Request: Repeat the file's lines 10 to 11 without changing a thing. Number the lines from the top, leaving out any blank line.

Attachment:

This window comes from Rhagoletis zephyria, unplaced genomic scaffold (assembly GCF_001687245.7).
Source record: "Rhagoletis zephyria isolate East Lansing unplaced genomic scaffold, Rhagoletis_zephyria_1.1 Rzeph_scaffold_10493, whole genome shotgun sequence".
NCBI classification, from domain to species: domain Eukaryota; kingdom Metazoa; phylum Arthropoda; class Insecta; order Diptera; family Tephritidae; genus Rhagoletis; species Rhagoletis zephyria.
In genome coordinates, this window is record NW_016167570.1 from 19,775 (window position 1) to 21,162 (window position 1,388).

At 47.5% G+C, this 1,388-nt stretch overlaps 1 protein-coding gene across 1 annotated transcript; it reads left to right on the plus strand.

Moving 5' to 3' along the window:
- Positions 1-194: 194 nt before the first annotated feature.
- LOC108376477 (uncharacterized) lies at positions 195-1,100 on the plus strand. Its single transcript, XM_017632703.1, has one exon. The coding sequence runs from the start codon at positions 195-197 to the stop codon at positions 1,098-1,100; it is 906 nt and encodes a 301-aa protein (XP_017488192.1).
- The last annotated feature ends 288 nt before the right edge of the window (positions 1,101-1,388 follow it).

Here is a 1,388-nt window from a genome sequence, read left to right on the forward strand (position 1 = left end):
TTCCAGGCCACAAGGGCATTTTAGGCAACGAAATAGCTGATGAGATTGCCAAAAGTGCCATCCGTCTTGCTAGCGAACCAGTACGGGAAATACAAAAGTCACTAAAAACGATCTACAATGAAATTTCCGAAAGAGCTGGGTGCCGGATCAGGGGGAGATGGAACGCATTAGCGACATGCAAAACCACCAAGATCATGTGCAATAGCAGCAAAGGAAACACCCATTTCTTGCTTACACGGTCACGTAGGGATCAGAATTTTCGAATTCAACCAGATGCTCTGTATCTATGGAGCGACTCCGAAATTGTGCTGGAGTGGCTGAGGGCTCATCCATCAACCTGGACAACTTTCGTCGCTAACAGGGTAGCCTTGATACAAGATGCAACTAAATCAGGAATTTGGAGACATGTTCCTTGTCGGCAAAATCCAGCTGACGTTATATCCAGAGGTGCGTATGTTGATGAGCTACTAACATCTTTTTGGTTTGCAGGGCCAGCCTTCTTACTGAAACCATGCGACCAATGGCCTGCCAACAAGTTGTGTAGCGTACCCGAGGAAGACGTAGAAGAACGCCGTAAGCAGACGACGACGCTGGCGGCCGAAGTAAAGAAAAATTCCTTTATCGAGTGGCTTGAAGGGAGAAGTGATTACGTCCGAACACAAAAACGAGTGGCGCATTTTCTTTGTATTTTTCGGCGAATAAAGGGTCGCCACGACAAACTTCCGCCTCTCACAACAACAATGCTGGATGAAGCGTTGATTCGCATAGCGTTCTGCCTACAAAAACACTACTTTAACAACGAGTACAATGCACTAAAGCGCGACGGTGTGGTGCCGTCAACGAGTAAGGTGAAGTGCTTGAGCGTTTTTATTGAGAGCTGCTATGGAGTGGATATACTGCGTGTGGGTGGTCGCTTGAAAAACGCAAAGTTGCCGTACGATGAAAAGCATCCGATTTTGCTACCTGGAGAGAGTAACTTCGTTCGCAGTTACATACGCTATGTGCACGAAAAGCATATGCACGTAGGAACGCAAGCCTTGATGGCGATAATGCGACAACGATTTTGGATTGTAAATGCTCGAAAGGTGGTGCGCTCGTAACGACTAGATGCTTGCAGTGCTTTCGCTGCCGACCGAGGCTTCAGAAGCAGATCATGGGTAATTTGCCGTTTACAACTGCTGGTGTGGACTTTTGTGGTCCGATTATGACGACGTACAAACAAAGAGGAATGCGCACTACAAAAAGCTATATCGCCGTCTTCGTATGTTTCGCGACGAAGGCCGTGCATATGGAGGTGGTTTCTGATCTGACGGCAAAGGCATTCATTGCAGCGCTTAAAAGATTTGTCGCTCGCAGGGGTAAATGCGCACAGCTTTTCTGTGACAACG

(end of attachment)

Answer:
Here is a 1,388-nt window from a genome sequence, read left to right on the forward strand (position 1 = left end):
TTCCAGGCCACAAGGGCATTTTAGGCAACGAAATAGCTGATGAGATTGCCAAAAGTGCCATCCGTCTTGCTAGCGAACCAGTACGGGAAATACAAAAGTCACTAAAAACGATCTACAATGAAATTTCCGAAAGAGCTGGGTGCCGGATCAGGGGGAGATGGAACGCATTAGCGACATGCAAAACCACCAAGATCATGTGCAATAGCAGCAAAGGAAACACCCATTTCTTGCTTACACGGTCACGTAGGGATCAGAATTTTCGAATTCAACCAGATGCTCTGTATCTATGGAGCGACTCCGAAATTGTGCTGGAGTGGCTGAGGGCTCATCCATCAACCTGGACAACTTTCGTCGCTAACAGGGTAGCCTTGATACAAGATGCAACTAAATCAGGAATTTGGAGACATGTTCCTTGTCGGCAAAATCCAGCTGACGTTATATCCAGAGGTGCGTATGTTGATGAGCTACTAACATCTTTTTGGTTTGCAGGGCCAGCCTTCTTACTGAAACCATGCGACCAATGGCCTGCCAACAAGTTGTGTAGCGTACCCGAGGAAGACGTAGAAGAACGCCGTAAGCAGACGACGACGCTGGCGGCCGAAGTAAAGAAAAATTCCTTTATCGAGTGGCTTGAAGGGAGAAGTGATTACGTCCGAACACAAAAACGAGTGGCGCATTTTCTTTGTATTTTTCGGCGAATAAAGGGTCGCCACGACAAACTTCCGCCTCTCACAACAACAATGCTGGATGAAGCGTTGATTCGCATAGCGTTCTGCCTACAAAAACACTACTTTAACAACGAGTACAATGCACTAAAGCGCGACGGTGTGGTGCCGTCAACGAGTAAGGTGAAGTGCTTGAGCGTTTTTATTGAGAGCTGCTATGGAGTGGATATACTGCGTGTGGGTGGTCGCTTGAAAAACGCAAAGTTGCCGTACGATGAAAAGCATCCGATTTTGCTACCTGGAGAGAGTAACTTCGTTCGCAGTTACATACGCTATGTGCACGAAAAGCATATGCACGTAGGAACGCAAGCCTTGATGGCGATAATGCGACAACGATTTTGGATTGTAAATGCTCGAAAGGTGGTGCGCTCGTAACGACTAGATGCTTGCAGTGCTTTCGCTGCCGACCGAGGCTTCAGAAGCAGATCATGGGTAATTTGCCGTTTACAACTGCTGGTGTGGACTTTTGTGGTCCGATTATGACGACGTACAAACAAAGAGGAATGCGCACTACAAAAAGCTATATCGCCGTCTTCGTATGTTTCGCGACGAAGGCCGTGCATATGGAGGTGGTTTCTGATCTGACGGCAAAGGCATTCATTGCAGCGCTTAAAAGATTTGTCGCTCGCAGGGGTAAATGCGCACAGCTTTTCTGTGACAACG